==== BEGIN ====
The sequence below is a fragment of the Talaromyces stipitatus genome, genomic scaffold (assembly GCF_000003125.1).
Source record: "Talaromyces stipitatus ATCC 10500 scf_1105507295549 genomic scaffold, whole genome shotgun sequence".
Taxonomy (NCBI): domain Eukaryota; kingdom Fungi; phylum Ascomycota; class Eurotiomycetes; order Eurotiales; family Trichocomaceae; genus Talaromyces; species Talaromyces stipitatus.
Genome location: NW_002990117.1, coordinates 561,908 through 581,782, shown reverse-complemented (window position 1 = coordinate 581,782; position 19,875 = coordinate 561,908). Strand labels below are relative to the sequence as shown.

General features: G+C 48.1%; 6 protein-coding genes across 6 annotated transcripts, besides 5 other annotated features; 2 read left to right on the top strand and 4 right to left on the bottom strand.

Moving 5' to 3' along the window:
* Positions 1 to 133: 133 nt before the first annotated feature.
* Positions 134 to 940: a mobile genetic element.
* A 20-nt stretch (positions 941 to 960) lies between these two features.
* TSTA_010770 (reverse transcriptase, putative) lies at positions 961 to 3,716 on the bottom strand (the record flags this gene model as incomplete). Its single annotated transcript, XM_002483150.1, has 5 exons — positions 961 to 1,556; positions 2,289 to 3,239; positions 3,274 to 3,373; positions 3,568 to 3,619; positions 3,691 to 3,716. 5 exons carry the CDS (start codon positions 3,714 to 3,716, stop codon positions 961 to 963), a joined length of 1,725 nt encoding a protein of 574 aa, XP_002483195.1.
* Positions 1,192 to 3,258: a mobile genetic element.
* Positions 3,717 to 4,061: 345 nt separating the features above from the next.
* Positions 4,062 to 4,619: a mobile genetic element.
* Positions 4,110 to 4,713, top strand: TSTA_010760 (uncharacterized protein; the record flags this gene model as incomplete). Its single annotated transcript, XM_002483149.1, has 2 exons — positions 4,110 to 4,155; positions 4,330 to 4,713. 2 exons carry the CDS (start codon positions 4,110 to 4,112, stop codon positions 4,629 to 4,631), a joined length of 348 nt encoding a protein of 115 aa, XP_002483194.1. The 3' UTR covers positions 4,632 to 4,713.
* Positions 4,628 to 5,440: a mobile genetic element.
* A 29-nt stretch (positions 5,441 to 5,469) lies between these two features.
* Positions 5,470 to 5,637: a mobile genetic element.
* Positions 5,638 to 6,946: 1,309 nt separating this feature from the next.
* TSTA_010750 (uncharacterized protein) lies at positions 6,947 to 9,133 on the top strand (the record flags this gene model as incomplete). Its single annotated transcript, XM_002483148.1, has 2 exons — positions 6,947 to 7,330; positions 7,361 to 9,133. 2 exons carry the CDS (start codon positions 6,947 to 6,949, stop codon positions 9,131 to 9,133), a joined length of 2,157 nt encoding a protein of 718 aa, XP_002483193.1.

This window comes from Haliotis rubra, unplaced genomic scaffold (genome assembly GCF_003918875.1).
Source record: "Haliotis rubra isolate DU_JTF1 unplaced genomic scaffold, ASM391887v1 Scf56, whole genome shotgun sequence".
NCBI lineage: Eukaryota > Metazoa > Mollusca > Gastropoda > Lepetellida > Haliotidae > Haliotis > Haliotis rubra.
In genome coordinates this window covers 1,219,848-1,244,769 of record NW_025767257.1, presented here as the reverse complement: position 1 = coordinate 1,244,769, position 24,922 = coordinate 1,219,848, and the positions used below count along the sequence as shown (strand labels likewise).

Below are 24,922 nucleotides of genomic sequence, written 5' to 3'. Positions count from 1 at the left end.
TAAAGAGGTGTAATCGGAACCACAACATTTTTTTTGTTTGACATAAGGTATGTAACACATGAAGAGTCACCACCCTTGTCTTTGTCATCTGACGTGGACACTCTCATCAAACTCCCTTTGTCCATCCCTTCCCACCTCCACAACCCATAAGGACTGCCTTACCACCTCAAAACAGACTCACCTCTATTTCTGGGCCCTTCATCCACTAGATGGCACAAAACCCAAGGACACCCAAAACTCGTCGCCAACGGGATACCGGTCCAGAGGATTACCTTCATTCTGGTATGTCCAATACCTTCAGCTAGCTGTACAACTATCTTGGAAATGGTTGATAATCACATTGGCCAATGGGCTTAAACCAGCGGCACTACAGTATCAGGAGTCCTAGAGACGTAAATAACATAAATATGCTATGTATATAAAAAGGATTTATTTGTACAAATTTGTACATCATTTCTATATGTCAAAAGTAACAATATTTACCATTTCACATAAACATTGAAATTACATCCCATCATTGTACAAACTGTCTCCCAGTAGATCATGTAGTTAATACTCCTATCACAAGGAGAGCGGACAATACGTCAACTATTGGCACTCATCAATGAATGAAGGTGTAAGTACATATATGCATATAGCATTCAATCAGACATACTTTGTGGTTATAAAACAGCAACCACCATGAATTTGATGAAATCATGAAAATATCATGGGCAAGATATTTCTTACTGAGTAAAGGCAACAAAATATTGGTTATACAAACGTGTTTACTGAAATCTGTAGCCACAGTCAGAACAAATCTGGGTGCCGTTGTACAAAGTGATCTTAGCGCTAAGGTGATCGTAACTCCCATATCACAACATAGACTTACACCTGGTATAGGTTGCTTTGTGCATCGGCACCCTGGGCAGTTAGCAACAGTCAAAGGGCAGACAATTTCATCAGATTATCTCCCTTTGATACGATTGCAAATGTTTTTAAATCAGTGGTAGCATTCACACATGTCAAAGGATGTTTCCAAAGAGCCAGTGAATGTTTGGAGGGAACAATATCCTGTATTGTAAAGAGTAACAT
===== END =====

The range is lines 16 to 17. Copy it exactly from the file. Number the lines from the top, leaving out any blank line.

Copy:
* A 29-nt stretch (positions 5,441 to 5,469) lies between these two features.
* Positions 5,470 to 5,637: a mobile genetic element.